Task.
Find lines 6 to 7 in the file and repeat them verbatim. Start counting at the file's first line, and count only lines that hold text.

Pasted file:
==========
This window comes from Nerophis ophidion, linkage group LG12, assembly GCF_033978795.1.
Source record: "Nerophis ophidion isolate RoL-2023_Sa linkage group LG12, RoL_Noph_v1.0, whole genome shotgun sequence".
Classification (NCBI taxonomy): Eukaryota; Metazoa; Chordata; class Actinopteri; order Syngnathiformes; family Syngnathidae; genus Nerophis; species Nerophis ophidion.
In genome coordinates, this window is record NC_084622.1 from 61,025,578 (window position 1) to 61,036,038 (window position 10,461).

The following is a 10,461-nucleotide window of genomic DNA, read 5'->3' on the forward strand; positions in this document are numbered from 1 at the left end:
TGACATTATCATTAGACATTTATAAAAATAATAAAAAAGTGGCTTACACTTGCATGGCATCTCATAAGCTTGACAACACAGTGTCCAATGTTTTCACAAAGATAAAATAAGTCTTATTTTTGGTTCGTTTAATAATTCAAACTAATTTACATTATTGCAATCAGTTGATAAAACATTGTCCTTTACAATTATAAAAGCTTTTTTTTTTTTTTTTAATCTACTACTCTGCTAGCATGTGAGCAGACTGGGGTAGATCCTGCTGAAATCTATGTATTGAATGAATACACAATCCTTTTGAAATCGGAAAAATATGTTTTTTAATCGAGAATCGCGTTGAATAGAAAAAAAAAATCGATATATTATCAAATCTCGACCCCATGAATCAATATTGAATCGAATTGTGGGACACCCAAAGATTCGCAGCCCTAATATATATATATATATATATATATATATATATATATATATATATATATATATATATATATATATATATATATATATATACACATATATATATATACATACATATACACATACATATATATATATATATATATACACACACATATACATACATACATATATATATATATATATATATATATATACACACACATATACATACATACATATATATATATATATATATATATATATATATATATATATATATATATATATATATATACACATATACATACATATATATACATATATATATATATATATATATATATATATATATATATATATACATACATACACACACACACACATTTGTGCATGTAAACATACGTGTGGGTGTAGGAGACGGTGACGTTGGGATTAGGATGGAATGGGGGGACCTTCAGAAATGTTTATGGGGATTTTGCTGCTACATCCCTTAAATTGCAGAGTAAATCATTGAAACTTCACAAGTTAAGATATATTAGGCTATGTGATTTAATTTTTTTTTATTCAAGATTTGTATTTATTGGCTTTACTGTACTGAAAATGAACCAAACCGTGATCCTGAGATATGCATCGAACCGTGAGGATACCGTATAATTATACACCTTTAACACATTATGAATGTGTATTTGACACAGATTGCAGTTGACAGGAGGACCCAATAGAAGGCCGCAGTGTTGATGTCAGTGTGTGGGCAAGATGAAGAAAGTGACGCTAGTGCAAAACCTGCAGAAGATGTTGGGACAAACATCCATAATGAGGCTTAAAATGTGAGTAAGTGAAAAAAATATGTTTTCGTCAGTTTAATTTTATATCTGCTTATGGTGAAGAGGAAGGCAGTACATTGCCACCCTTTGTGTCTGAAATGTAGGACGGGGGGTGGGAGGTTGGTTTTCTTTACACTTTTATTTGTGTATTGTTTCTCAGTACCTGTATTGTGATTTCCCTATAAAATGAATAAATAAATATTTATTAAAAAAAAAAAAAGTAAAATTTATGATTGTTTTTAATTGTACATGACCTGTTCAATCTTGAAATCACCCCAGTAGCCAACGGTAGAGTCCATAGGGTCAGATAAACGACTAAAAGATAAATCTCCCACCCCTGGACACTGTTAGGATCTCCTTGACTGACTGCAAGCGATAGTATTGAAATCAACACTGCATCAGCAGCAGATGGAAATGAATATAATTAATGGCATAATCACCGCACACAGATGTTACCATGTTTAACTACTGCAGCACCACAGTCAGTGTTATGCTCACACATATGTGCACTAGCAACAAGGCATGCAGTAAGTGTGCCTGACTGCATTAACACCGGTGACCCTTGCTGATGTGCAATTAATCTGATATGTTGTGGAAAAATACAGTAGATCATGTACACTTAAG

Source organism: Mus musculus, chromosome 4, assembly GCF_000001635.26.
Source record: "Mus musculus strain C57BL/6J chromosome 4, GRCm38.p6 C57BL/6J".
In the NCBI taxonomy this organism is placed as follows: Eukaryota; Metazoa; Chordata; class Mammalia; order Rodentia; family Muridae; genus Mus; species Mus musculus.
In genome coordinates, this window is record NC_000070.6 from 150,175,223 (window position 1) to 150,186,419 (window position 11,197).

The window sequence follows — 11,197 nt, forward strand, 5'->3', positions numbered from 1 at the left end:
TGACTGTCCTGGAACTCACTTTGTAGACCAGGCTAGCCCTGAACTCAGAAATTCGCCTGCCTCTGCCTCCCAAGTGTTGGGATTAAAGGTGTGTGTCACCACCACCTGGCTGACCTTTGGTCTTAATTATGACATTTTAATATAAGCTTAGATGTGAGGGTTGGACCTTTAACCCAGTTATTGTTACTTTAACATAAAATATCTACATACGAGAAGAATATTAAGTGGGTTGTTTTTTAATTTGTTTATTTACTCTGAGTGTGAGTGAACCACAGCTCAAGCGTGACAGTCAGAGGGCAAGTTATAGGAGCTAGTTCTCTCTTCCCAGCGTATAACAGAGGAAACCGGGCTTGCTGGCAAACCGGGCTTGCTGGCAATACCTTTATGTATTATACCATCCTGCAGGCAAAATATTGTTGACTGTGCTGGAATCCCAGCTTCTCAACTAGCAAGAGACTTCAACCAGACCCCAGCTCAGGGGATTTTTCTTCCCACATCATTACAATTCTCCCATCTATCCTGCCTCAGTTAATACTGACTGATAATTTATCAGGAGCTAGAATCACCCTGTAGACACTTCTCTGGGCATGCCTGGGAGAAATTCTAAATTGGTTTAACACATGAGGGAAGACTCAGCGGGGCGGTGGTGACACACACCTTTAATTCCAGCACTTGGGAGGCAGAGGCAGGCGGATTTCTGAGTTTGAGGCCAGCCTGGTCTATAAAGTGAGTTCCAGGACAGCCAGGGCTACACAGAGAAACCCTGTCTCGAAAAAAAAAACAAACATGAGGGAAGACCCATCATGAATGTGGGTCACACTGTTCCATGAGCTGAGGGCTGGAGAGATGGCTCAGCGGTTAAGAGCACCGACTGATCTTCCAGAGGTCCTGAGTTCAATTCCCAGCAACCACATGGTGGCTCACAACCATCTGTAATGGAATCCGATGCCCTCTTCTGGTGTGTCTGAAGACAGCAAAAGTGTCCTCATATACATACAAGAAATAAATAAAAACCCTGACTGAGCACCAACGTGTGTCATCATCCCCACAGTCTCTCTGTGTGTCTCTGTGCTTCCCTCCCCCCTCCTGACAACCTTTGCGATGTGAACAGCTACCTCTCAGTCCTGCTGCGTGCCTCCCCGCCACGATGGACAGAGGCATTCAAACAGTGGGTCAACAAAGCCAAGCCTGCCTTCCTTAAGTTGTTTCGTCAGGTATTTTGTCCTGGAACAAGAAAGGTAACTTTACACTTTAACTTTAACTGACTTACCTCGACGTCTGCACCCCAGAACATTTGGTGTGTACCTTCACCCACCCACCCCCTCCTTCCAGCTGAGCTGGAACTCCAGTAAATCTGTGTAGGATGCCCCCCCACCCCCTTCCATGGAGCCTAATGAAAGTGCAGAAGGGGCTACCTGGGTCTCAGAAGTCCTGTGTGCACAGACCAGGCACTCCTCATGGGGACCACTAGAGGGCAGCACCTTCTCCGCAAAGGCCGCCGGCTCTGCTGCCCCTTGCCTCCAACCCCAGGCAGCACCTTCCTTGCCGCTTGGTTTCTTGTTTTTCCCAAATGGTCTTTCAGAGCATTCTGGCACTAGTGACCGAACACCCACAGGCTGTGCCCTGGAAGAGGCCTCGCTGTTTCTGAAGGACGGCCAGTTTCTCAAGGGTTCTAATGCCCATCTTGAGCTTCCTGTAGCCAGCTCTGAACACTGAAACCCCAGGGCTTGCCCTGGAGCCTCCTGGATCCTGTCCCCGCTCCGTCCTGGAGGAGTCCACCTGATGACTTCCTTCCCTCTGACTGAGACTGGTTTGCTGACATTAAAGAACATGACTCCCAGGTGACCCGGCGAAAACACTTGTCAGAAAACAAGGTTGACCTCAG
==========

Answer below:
TGACATTATCATTAGACATTTATAAAAATAATAAAAAAGTGGCTTACACTTGCATGGCATCTCATAAGCTTGACAACACAGTGTCCAATGTTTTCACAAAGATAAAATAAGTCTTATTTTTGGTTCGTTTAATAATTCAAACTAATTTACATTATTGCAATCAGTTGATAAAACATTGTCCTTTACAATTATAAAAGCTTTTTTTTTTTTTTTTAATCTACTACTCTGCTAGCATGTGAGCAGACTGGGGTAGATCCTGCTGAAATCTATGTATTGAATGAATACACAATCCTTTTGAAATCGGAAAAATATGTTTTTTAATCGAGAATCGCGTTGAATAGAAAAAAAAAATCGATATATTATCAAATCTCGACCCCATGAATCAATATTGAATCGAATTGTGGGACACCCAAAGATTCGCAGCCCTAATATATATATATATATATATATATATATATATATATATATATATATATATATATATATATATATATATATATATATATACACATATATATATATACATACATATACACATACATATATATATATATATATATACACACACATATACATACATACATATATATATATATATATATATATATATACACACACATATACATACATACATATATATATATATATATATATATATATATATATATATATATATATATATATATATATACACATATACATACATATATATACATATATATATATATATATATATATATATATATATATATATATACATACATACACACACACACACATTTGTGCATGTAAACATACGTGTGGGTGTAGGAGACGGTGACGTTGGGATTAGGATGGAATGGGGGGACCTTCAGAAATGTTTATGGGGATTTTGCTGCTACATCCCTTAAATTGCAGAGTAAATCATTGAAACTTCACAAGTTAAGATATATTAGGCTATGTGATTTAATTTTTTTTTATTCAAGATTTGTATTTATTGGCTTTACTGTACTGAAAATGAACCAAACCGTGATCCTGAGATATGCATCGAACCGTGAGGATACCGTATAATTATACACCTTTAACACATTATGAATGTGTATTTGACACAGATTGCAGTTGACAGGAGGACCCAATAGAAGGCCGCAGTGTTGATGTCAGTGTGTGGGCAAGATGAAGAAAGTGACGCTAGTGCAAAACCTGCAGAAGATGTTGGGACAAACATCCATAATGAGGCTTAAAATGTGAGTAAGTGAAAAAAATATGTTTTCGTCAGTTTAATTTTATATCTGCTTATGGTGAAGAGGAAGGCAGTACATTGCCACCCTTTGTGTCTGAAATGTAGGACGGGGGGTGGGAGGTTGGTTTTCTTTACACTTTTATTTGTGTATTGTTTCTCAGTACCTGTATTGTGATTTCCCTATAAAATGAATAAATAAATATTTATTAAAAAAAAAAAAAGTAAAATTTATGATTGTTTTTAATTGTACATGACCTGTTCAATCTTGAAATCACCCCAGTAGCCAACGGTAGAGTCCATAGGGTCAGATAAACGACTAAAAGATAAATCTCCCACCCCTGGACACTGTTAGGATCTCCTTGACTGACTGCAAGCGATAGTATTGAAATCAACACTGCATCAGCAGCAGATGGAAATGAATATAATTAATGGCATAATCACCGCACACAGATGTTACCATGTTTAACTACTGCAGCACCACAGTCAGTGTTATGCTCACACATATGTGCACTAGCAACAAGGCATGCAGTAAGTGTGCCTGACTGCATTAACACCGGTGACCCTTGCTGATGTGCAATTAATCTGATATGTTGTGGAAAAATACAGTAGATCATGTACACTTAAG

Source organism: Mus musculus, chromosome 4, assembly GCF_000001635.26.